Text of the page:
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Making the Move Home Smoother

Sunday, August 19 2012 2:00 AM

If you or a loved one has stayed in a hospital or rehabilitation center for any length of time, you know that there are many considerations when it’s time to go back home. As hard as we try, some things might fall through the cracks. Lack of preparation or planning can sometimes even mean delays in moving home, difficulties during the first days home or a return to the rehabilitation center or hospital.

Healthcare staff and other groups studying transitions are putting a great deal of effort into identifying what can assist in facilitating better transitions, because it’s such a crucial time. As a consumer of healthcare services, you play a large role in the success of the transitions.

There are a number of things you can do to help transitions go smoothly:

  • When you are admitted for care, share all medications, supplements, vitamins and other healthcare-related products/services you use on a regular basis and those you use infrequently.
  • Share your goals and wishes for the transition with everyone who is helping. When you talk with staff members who are assisting with your transition, share every detail you can think of related to what you would like to happen. It is helpful for family members to be present with you during this time to help you remember things you may accidently forget to mention.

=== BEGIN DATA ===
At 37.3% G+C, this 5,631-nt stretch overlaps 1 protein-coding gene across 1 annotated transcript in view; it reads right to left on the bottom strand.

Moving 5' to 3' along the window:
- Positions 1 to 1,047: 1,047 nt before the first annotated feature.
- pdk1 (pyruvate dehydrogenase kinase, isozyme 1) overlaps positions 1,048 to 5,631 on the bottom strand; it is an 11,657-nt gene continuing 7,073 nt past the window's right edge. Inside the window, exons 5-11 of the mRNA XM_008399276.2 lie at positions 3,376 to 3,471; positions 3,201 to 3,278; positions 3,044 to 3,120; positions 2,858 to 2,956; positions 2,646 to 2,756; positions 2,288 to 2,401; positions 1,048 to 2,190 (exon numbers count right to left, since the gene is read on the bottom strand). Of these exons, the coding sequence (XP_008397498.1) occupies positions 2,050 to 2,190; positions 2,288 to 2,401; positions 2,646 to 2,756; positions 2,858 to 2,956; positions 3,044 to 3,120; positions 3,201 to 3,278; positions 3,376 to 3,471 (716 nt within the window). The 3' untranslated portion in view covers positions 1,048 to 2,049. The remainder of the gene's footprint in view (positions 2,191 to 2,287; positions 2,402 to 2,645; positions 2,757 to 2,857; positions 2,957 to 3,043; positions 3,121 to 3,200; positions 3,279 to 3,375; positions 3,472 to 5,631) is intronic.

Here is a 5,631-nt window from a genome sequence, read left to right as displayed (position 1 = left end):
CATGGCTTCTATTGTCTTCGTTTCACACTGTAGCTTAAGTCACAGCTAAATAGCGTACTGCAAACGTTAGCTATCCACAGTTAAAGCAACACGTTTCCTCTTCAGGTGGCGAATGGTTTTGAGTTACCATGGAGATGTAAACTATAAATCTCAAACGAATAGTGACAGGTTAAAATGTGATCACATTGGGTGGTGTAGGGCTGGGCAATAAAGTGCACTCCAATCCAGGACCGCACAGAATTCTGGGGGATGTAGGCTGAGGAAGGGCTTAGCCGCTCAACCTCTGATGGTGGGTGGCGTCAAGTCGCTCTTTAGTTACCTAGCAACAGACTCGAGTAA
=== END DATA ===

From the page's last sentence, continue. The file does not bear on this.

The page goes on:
• Having concerns about the transition process is normal. Sharing those concerns in a timely manner is important so they can be addressed while you are still under the care of hospital or rehabilitation center staff.
  • An appointment with your doctor will be scheduled to follow up on your progress. It’s important that you attend that appointment to help identify barriers to healing that may not be detected any other way. Timing of the appointment is also important in order to help catch potential issues early. Even if you feel better, attending that appointment without delay is key to your success.
  • Those who have the best rehabilitation experiences are most often those who take an active part in the solution. You should have time while recuperating to learn more about your condition and what you can do to improve your quality of life. Ask your care provider to help you find this information. Ask for clarification if there is something you don’t understand.
  • The presence of family and friends is especially important when we are vulnerable due to illness or injury. It is also important that they are able to support you and participate in your healing process. However, it is important that you follow the discharge plan created with your professional caregivers. If you feel that the discharge plan and the good intentions of your support system are not in sync, share that with those helping you plan. Modifications are always possible, as long as your needs are being met.

All needs in a transition are important. Care providers work hard to meet those needs as they understand them. Please help them understand what is unique about your needs so they can support you.

By Tami Haugen-Lund, CSA
Director, Home- and Community-Based Services
Source: www.good-sam.com

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